Eminent domain is the power of government to take private property and use it for public purposes. The power of eminent domain is recognized in the United States Constitution, which prohibits the taking of private property “without just compensation.” The federal constitutional provision recognizing the power of eminent domain implies the requirement that property be taken for a “public use.”” Public use includes the traditional government activities of building roads, government and public facilities such as government buildings and parks, as well as more generally beneficial activities assured through protection of scenic areas, wetlands, and historic landmarks.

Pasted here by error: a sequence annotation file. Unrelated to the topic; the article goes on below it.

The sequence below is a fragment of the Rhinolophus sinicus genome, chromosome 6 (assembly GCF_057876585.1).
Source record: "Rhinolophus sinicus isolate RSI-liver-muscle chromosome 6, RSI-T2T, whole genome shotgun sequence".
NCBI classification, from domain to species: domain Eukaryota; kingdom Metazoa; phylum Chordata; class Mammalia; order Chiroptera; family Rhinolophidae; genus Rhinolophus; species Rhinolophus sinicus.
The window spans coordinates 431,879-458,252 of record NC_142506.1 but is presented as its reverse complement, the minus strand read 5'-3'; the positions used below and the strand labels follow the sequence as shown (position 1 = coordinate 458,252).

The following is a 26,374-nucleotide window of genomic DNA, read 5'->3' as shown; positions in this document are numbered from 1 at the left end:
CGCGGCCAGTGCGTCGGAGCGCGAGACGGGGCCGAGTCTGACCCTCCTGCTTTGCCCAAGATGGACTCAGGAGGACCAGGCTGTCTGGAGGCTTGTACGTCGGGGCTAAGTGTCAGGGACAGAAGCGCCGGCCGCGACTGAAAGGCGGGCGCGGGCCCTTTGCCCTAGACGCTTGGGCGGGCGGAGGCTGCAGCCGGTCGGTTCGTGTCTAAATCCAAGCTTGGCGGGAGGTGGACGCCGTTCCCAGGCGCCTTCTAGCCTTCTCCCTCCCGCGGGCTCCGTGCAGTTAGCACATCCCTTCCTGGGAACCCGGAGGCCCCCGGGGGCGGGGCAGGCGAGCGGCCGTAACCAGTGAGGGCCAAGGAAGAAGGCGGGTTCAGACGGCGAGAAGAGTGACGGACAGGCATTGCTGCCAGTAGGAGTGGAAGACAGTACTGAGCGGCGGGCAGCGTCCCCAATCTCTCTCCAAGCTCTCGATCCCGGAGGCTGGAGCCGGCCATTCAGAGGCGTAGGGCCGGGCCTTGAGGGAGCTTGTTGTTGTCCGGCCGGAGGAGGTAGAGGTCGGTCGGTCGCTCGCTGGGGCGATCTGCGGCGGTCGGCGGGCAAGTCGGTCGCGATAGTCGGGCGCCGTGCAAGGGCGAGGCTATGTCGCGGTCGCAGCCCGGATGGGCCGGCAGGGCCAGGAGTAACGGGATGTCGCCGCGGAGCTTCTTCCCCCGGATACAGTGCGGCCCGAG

If the government zones a piece of property such that the property owner can no longer effectively use the parcel of land, this provision may be applicable. The property owner may be able to sue for compensation because the land has been “taken” by the government. This is commonly referred to as “a taking.” Just compensation is difficult to determine. By definition, it is the fair market value that a property owner would receive if the property were being sold without the zoning restrictions in place. If the government and the property owner are unable to agree on the fair market value, the property owner can file suit and hire a certified appraiser to give testimony concerning the value.